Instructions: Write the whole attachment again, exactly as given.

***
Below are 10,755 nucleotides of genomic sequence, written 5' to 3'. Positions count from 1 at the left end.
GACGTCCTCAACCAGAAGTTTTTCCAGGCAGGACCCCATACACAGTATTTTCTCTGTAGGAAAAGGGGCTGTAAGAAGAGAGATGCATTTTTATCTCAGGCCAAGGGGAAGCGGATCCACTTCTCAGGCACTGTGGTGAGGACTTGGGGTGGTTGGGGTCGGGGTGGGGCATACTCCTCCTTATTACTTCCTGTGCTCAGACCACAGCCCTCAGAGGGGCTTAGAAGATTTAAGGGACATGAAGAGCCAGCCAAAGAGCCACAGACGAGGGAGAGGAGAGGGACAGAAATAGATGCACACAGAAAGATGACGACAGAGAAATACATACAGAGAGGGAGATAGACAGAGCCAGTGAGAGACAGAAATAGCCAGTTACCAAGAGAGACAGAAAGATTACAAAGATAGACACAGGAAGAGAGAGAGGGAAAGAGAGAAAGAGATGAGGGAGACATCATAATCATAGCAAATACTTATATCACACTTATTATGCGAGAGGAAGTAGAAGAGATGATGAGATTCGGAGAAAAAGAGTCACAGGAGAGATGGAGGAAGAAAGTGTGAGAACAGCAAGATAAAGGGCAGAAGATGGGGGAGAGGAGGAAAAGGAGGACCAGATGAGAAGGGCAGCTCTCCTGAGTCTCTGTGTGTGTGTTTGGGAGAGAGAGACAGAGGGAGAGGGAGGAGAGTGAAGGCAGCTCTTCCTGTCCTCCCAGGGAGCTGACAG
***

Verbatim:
Below are 10,755 nucleotides of genomic sequence, written 5' to 3'. Positions count from 1 at the left end.
GACGTCCTCAACCAGAAGTTTTTCCAGGCAGGACCCCATACACAGTATTTTCTCTGTAGGAAAAGGGGCTGTAAGAAGAGAGATGCATTTTTATCTCAGGCCAAGGGGAAGCGGATCCACTTCTCAGGCACTGTGGTGAGGACTTGGGGTGGTTGGGGTCGGGGTGGGGCATACTCCTCCTTATTACTTCCTGTGCTCAGACCACAGCCCTCAGAGGGGCTTAGAAGATTTAAGGGACATGAAGAGCCAGCCAAAGAGCCACAGACGAGGGAGAGGAGAGGGACAGAAATAGATGCACACAGAAAGATGACGACAGAGAAATACATACAGAGAGGGAGATAGACAGAGCCAGTGAGAGACAGAAATAGCCAGTTACCAAGAGAGACAGAAAGATTACAAAGATAGACACAGGAAGAGAGAGAGGGAAAGAGAGAAAGAGATGAGGGAGACATCATAATCATAGCAAATACTTATATCACACTTATTATGCGAGAGGAAGTAGAAGAGATGATGAGATTCGGAGAAAAAGAGTCACAGGAGAGATGGAGGAAGAAAGTGTGAGAACAGCAAGATAAAGGGCAGAAGATGGGGGAGAGGAGGAAAAGGAGGACCAGATGAGAAGGGCAGCTCTCCTGAGTCTCTGTGTGTGTGTTTGGGAGAGAGAGACAGAGGGAGAGGGAGGAGAGTGAAGGCAGCTCTTCCTGTCCTCCCAGGGAGCTGACAG